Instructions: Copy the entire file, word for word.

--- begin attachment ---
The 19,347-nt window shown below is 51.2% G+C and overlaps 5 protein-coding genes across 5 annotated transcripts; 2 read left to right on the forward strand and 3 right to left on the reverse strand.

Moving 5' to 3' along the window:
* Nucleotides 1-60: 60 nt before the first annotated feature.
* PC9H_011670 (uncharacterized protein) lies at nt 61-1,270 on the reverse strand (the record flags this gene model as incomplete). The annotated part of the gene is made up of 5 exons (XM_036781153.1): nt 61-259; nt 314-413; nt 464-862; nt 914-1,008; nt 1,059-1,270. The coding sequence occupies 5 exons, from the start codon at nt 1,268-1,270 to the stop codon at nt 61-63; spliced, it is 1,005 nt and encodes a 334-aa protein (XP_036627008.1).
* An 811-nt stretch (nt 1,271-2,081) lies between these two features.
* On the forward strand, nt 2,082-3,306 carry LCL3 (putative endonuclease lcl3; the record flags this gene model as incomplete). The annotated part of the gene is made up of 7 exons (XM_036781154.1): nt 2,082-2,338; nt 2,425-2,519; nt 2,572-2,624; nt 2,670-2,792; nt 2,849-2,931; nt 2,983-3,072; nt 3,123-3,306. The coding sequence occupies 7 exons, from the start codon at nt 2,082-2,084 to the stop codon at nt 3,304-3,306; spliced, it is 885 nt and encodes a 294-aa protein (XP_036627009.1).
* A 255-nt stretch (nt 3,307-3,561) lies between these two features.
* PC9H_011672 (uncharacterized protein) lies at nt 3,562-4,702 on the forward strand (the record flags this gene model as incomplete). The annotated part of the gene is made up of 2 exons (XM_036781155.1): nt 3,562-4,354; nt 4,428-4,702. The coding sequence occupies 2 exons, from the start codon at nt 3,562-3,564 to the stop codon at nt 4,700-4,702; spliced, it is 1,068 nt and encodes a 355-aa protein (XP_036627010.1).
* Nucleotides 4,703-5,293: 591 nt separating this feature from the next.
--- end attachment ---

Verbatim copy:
The 19,347-nt window shown below is 51.2% G+C and overlaps 5 protein-coding genes across 5 annotated transcripts; 2 read left to right on the forward strand and 3 right to left on the reverse strand.

Moving 5' to 3' along the window:
* Nucleotides 1-60: 60 nt before the first annotated feature.
* PC9H_011670 (uncharacterized protein) lies at nt 61-1,270 on the reverse strand (the record flags this gene model as incomplete). The annotated part of the gene is made up of 5 exons (XM_036781153.1): nt 61-259; nt 314-413; nt 464-862; nt 914-1,008; nt 1,059-1,270. The coding sequence occupies 5 exons, from the start codon at nt 1,268-1,270 to the stop codon at nt 61-63; spliced, it is 1,005 nt and encodes a 334-aa protein (XP_036627008.1).
* An 811-nt stretch (nt 1,271-2,081) lies between these two features.
* On the forward strand, nt 2,082-3,306 carry LCL3 (putative endonuclease lcl3; the record flags this gene model as incomplete). The annotated part of the gene is made up of 7 exons (XM_036781154.1): nt 2,082-2,338; nt 2,425-2,519; nt 2,572-2,624; nt 2,670-2,792; nt 2,849-2,931; nt 2,983-3,072; nt 3,123-3,306. The coding sequence occupies 7 exons, from the start codon at nt 2,082-2,084 to the stop codon at nt 3,304-3,306; spliced, it is 885 nt and encodes a 294-aa protein (XP_036627009.1).
* A 255-nt stretch (nt 3,307-3,561) lies between these two features.
* PC9H_011672 (uncharacterized protein) lies at nt 3,562-4,702 on the forward strand (the record flags this gene model as incomplete). The annotated part of the gene is made up of 2 exons (XM_036781155.1): nt 3,562-4,354; nt 4,428-4,702. The coding sequence occupies 2 exons, from the start codon at nt 3,562-3,564 to the stop codon at nt 4,700-4,702; spliced, it is 1,068 nt and encodes a 355-aa protein (XP_036627010.1).
* Nucleotides 4,703-5,293: 591 nt separating this feature from the next.